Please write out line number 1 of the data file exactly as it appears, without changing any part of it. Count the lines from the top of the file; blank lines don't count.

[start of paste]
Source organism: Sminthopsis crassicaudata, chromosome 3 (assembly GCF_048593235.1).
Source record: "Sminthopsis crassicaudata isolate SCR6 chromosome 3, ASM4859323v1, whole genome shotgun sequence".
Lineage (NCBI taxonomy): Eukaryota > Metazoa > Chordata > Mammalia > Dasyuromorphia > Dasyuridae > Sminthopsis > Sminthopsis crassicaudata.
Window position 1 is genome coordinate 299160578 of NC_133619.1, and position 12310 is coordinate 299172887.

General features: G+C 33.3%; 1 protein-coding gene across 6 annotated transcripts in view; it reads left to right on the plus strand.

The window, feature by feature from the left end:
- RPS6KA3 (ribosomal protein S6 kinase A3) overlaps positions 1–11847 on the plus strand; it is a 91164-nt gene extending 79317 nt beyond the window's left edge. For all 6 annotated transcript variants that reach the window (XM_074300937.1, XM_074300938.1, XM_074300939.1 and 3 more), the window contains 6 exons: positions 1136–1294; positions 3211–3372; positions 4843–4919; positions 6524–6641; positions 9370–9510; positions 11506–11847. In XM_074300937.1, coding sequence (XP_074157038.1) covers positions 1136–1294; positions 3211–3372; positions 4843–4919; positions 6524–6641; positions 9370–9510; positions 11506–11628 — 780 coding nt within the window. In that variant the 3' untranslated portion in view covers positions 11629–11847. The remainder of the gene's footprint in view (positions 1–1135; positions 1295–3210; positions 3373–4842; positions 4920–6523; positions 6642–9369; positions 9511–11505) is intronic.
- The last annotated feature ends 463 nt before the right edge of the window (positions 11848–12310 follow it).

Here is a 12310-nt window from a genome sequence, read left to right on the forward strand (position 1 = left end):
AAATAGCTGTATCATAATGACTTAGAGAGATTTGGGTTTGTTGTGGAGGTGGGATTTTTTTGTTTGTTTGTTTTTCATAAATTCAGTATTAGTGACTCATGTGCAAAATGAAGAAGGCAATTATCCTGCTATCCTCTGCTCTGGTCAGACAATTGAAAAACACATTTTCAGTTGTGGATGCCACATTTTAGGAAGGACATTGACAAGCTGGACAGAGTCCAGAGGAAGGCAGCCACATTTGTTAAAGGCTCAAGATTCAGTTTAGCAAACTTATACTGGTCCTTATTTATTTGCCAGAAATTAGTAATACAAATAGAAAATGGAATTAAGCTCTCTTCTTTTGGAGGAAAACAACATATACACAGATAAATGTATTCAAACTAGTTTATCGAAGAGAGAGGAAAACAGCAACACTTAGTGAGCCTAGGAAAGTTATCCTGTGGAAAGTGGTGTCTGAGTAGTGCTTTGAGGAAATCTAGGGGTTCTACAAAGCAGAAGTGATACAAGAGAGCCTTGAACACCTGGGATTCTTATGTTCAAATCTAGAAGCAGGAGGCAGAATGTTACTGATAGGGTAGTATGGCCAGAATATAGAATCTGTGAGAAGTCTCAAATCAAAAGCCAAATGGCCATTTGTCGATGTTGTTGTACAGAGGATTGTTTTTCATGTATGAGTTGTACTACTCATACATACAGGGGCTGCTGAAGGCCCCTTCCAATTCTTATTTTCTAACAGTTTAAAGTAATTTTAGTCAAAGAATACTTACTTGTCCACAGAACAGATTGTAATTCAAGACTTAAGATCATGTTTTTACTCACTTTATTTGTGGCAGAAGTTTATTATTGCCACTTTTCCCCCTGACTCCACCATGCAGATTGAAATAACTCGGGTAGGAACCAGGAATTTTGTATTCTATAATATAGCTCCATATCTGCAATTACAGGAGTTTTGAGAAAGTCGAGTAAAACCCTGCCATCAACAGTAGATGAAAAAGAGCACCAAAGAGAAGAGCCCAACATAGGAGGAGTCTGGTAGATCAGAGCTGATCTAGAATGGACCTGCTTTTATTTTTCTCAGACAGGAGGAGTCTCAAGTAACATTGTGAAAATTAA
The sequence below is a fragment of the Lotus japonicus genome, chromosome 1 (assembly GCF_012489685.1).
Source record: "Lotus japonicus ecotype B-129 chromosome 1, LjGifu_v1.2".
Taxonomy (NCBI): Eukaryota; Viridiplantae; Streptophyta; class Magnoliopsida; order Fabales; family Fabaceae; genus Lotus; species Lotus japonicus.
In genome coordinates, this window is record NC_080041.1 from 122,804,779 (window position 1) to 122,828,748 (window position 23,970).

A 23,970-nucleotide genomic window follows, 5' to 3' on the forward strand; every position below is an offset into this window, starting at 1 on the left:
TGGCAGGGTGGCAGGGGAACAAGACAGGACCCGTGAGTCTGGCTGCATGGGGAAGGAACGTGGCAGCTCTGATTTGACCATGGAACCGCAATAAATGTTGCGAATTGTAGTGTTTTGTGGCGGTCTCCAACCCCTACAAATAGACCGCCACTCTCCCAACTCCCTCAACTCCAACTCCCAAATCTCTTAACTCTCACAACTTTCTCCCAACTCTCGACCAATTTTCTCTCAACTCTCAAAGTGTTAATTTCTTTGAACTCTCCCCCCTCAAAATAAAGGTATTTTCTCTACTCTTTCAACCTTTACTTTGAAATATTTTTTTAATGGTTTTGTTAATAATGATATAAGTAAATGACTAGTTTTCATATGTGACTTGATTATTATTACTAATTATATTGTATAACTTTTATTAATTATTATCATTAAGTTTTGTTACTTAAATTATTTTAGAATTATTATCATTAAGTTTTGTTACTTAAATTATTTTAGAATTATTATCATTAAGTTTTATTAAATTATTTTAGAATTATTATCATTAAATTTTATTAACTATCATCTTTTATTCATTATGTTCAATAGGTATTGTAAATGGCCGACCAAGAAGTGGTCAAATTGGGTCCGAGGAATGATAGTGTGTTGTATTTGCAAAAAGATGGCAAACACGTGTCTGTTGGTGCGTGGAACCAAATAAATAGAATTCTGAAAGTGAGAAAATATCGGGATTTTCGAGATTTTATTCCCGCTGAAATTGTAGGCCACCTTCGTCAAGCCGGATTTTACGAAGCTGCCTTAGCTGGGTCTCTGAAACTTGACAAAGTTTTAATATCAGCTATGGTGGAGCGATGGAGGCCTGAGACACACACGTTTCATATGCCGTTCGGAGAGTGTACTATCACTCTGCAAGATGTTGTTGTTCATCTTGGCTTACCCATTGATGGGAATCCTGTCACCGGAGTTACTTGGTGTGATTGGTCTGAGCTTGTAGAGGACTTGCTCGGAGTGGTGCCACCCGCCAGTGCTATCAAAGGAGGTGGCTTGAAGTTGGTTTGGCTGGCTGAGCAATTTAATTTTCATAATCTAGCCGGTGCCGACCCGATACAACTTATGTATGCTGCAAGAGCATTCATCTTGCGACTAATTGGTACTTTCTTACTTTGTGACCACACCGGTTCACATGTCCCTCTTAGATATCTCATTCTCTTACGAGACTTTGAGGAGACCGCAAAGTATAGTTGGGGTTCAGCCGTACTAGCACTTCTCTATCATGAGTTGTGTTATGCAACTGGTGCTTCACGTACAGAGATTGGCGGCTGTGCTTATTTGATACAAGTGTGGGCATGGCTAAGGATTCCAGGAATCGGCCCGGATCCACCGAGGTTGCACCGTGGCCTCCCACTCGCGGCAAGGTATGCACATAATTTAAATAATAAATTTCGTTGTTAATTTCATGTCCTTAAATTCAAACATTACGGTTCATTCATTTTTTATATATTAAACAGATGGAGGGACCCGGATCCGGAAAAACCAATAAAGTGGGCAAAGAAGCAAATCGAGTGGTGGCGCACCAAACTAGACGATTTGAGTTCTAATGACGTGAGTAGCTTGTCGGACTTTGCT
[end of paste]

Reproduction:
Source organism: Sminthopsis crassicaudata, chromosome 3 (assembly GCF_048593235.1).